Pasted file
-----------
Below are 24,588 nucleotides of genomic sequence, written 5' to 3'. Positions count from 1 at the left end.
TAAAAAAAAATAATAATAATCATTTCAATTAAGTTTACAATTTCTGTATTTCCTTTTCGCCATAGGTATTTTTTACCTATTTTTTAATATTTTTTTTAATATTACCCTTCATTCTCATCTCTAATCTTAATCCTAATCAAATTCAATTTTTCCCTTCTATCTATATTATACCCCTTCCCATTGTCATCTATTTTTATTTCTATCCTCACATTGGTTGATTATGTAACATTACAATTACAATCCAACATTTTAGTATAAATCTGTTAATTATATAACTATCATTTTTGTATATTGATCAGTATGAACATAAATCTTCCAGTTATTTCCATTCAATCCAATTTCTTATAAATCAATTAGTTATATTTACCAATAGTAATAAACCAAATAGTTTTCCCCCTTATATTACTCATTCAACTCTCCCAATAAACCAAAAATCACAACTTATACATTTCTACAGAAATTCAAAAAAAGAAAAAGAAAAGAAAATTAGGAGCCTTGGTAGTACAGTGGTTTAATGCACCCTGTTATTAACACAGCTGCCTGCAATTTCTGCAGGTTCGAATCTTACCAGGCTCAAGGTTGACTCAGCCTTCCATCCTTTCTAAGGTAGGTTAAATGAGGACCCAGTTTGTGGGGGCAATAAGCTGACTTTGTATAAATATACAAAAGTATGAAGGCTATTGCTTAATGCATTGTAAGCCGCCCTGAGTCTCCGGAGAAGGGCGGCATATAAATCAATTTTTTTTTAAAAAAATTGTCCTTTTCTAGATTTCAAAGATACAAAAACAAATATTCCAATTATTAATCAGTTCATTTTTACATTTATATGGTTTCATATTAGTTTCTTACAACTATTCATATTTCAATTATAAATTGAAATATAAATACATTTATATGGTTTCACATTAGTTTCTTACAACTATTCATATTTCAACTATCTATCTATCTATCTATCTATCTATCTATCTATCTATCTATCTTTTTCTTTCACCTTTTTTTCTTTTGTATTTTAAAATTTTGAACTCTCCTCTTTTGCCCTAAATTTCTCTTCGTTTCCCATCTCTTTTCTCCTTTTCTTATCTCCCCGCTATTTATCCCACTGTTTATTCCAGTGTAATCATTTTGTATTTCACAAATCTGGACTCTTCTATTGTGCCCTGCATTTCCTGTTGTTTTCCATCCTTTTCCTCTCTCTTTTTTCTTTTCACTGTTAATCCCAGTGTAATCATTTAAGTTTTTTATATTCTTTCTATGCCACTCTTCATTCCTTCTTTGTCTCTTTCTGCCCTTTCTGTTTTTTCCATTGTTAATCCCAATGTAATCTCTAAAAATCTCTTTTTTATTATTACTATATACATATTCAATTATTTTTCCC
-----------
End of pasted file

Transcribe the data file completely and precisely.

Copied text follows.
Below are 24,588 nucleotides of genomic sequence, written 5' to 3'. Positions count from 1 at the left end.
TAAAAAAAAATAATAATAATCATTTCAATTAAGTTTACAATTTCTGTATTTCCTTTTCGCCATAGGTATTTTTTACCTATTTTTTAATATTTTTTTTAATATTACCCTTCATTCTCATCTCTAATCTTAATCCTAATCAAATTCAATTTTTCCCTTCTATCTATATTATACCCCTTCCCATTGTCATCTATTTTTATTTCTATCCTCACATTGGTTGATTATGTAACATTACAATTACAATCCAACATTTTAGTATAAATCTGTTAATTATATAACTATCATTTTTGTATATTGATCAGTATGAACATAAATCTTCCAGTTATTTCCATTCAATCCAATTTCTTATAAATCAATTAGTTATATTTACCAATAGTAATAAACCAAATAGTTTTCCCCCTTATATTACTCATTCAACTCTCCCAATAAACCAAAAATCACAACTTATACATTTCTACAGAAATTCAAAAAAAGAAAAAGAAAAGAAAATTAGGAGCCTTGGTAGTACAGTGGTTTAATGCACCCTGTTATTAACACAGCTGCCTGCAATTTCTGCAGGTTCGAATCTTACCAGGCTCAAGGTTGACTCAGCCTTCCATCCTTTCTAAGGTAGGTTAAATGAGGACCCAGTTTGTGGGGGCAATAAGCTGACTTTGTATAAATATACAAAAGTATGAAGGCTATTGCTTAATGCATTGTAAGCCGCCCTGAGTCTCCGGAGAAGGGCGGCATATAAATCAATTTTTTTTTAAAAAAATTGTCCTTTTCTAGATTTCAAAGATACAAAAACAAATATTCCAATTATTAATCAGTTCATTTTTACATTTATATGGTTTCATATTAGTTTCTTACAACTATTCATATTTCAATTATAAATTGAAATATAAATACATTTATATGGTTTCACATTAGTTTCTTACAACTATTCATATTTCAACTATCTATCTATCTATCTATCTATCTATCTATCTATCTATCTATCTTTTTCTTTCACCTTTTTTTCTTTTGTATTTTAAAATTTTGAACTCTCCTCTTTTGCCCTAAATTTCTCTTCGTTTCCCATCTCTTTTCTCCTTTTCTTATCTCCCCGCTATTTATCCCACTGTTTATTCCAGTGTAATCATTTTGTATTTCACAAATCTGGACTCTTCTATTGTGCCCTGCATTTCCTGTTGTTTTCCATCCTTTTCCTCTCTCTTTTTTCTTTTCACTGTTAATCCCAGTGTAATCATTTAAGTTTTTTATATTCTTTCTATGCCACTCTTCATTCCTTCTTTGTCTCTTTCTGCCCTTTCTGTTTTTTCCATTGTTAATCCCAATGTAATCTCTAAAAATCTCTTTTTTATTATTACTATATACATATTCAATTATTTTTCCC